Golden Hacks for Overwatering: It would help to check the roots first if they are already infected with root rot. If the roots are brown and smelly, your roots are rotting! If there is only a small rotting portion, you may cut that part, and repot your plant with new soil. Most importantly, never allow your Calathea louisae plant to sit in water.
Aside from the soil, Calathea louisae leaves can also absorb water through the air. When there is low humidity, the leaves will not have enough source of moisture. Without an ample source of water, the leaves will be dehydrated and eventually turn brown.
Calathea louisae is native to the American tropics. In other words, it demands a lot of humidity in its environment.
Maintaining a relative humidity of 50% and above is a wise way to keep your Calathea plants a lively green.
Golden Hack: You can use an essential oil diffuser to make your indoor garden humid. But, instead of oils, fill it with distilled water. Misting sprays are not recommended because they give off larger droplets which can be breeding grounds for bacteria and fungi.
Here is an essential oil diffuser on Amazon that you can use in your indoor garden.
If you have a lot of plants in a bigger room, this humidifier might be the best option for you.
Avoid using tap water when watering Calathea louisae because it might contain chlorine, fluoride, mineral, and salts, which tends to build up in the soil. When this happens, water strives to move toward the upper part of the plant. Eventually, browning of leaves occurs as a result of the deprivation of water.
Minerals and salts can build up in your soil if you use tap water—a prominent source of these elements.
Aside from tap water, it is also not advised to use soft or hard water. These water types are also sources of minerals like calcium and magnesium.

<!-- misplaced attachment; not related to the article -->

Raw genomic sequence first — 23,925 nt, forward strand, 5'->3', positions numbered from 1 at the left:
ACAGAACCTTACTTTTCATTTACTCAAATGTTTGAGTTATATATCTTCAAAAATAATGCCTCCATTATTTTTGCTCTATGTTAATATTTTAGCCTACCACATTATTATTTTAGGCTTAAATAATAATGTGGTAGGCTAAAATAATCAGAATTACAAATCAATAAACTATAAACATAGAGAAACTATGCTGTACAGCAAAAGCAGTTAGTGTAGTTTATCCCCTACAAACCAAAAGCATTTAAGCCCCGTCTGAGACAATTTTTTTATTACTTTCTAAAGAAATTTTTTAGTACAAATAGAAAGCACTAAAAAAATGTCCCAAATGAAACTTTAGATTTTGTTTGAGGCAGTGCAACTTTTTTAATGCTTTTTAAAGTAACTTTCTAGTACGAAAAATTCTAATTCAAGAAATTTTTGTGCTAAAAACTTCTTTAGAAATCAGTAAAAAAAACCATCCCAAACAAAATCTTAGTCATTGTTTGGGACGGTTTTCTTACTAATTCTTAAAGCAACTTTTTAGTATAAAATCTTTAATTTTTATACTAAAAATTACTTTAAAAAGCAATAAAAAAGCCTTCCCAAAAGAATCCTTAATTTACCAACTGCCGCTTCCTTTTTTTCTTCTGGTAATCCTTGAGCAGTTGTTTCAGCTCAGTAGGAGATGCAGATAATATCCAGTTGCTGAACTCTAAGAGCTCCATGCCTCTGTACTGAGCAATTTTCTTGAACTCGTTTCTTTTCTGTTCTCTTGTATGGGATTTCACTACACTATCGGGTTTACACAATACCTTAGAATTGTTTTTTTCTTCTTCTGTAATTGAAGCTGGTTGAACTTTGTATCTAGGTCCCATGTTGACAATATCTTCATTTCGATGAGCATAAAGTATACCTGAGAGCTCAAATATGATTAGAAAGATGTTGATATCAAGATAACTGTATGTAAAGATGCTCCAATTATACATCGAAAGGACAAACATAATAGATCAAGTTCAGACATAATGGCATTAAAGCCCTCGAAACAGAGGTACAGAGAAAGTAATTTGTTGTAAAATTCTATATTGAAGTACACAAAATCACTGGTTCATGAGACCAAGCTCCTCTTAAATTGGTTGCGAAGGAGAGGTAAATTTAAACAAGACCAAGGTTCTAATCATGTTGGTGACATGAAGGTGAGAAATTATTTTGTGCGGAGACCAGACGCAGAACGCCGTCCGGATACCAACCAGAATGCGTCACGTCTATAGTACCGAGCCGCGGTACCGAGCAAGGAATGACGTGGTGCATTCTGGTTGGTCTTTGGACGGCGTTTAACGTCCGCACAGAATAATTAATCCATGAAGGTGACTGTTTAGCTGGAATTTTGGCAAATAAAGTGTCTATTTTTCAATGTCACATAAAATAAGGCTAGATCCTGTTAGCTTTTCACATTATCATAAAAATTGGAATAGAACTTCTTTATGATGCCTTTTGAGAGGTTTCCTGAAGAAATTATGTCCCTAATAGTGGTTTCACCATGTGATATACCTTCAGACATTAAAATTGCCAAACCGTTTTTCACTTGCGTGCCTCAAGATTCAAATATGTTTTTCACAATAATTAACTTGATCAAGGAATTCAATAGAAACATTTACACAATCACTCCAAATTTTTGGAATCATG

Golden Hack: In watering Calathea louisae, use distilled water instead of tap water. This is because the distillation process it undergoes gets rid of naturally-occurring contaminants like minerals which prevent the browning of Calathea leaves.
Learn more about water in our article explaining the different water types.
Calathea louisae is sensitive to synthetic fertilizer. When provided with excessive nutrients, leaves turn brown as a result of mineral, salt, or fluoride stress.
Lack and excess are concepts in the Calathea world that are not best for favorable plant growth.
When there is excess fertilizer in your soil, it is difficult for water to mobilize. This is because the build-up of salts and minerals hinders the water from approaching the plant roots. In this situation, the abundance of fertilizer acts like traffic congestion. And we do not want that!
Again, without enough water access, the leaves become dry and eventually turn brown.
How can you prevent this?
Golden Hack: When applying fertilizer, start with a weak solution by diluting your fertilizer well. Furthermore, you can also use organic fertilizer like worm castings. This is because organic fertilizers are not as strong as synthetic fertilizers in carrying salts and minerals.